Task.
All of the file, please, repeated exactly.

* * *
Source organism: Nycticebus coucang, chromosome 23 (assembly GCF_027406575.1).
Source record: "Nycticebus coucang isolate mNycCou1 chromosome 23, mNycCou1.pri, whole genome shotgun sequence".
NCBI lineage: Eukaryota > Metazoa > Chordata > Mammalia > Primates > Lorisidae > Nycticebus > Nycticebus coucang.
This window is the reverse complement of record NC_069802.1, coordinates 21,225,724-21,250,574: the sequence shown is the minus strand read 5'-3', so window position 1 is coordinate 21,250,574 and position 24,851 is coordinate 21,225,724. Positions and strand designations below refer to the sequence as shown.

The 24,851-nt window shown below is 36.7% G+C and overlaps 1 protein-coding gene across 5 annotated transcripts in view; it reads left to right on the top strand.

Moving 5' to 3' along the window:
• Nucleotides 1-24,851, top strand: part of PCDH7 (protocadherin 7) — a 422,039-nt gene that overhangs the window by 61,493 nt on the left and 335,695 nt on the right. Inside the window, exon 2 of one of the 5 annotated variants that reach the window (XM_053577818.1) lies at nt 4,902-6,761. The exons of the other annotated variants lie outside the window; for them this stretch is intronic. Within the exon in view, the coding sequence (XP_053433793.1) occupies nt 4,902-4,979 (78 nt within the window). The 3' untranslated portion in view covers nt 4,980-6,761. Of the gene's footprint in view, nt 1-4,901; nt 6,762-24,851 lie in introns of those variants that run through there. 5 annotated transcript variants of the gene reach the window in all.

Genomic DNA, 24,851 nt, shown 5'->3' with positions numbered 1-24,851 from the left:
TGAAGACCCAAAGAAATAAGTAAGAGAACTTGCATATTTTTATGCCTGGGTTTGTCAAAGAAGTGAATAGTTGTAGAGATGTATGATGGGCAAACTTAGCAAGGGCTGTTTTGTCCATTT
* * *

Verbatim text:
Source organism: Nycticebus coucang, chromosome 23 (assembly GCF_027406575.1).
Source record: "Nycticebus coucang isolate mNycCou1 chromosome 23, mNycCou1.pri, whole genome shotgun sequence".
NCBI lineage: Eukaryota > Metazoa > Chordata > Mammalia > Primates > Lorisidae > Nycticebus > Nycticebus coucang.
This window is the reverse complement of record NC_069802.1, coordinates 21,225,724-21,250,574: the sequence shown is the minus strand read 5'-3', so window position 1 is coordinate 21,250,574 and position 24,851 is coordinate 21,225,724. Positions and strand designations below refer to the sequence as shown.

The 24,851-nt window shown below is 36.7% G+C and overlaps 1 protein-coding gene across 5 annotated transcripts in view; it reads left to right on the top strand.

Moving 5' to 3' along the window:
• Nucleotides 1-24,851, top strand: part of PCDH7 (protocadherin 7) — a 422,039-nt gene that overhangs the window by 61,493 nt on the left and 335,695 nt on the right. Inside the window, exon 2 of one of the 5 annotated variants that reach the window (XM_053577818.1) lies at nt 4,902-6,761. The exons of the other annotated variants lie outside the window; for them this stretch is intronic. Within the exon in view, the coding sequence (XP_053433793.1) occupies nt 4,902-4,979 (78 nt within the window). The 3' untranslated portion in view covers nt 4,980-6,761. Of the gene's footprint in view, nt 1-4,901; nt 6,762-24,851 lie in introns of those variants that run through there. 5 annotated transcript variants of the gene reach the window in all.

Genomic DNA, 24,851 nt, shown 5'->3' with positions numbered 1-24,851 from the left:
TGAAGACCCAAAGAAATAAGTAAGAGAACTTGCATATTTTTATGCCTGGGTTTGTCAAAGAAGTGAATAGTTGTAGAGATGTATGATGGGCAAACTTAGCAAGGGCTGTTTTGTCCATTT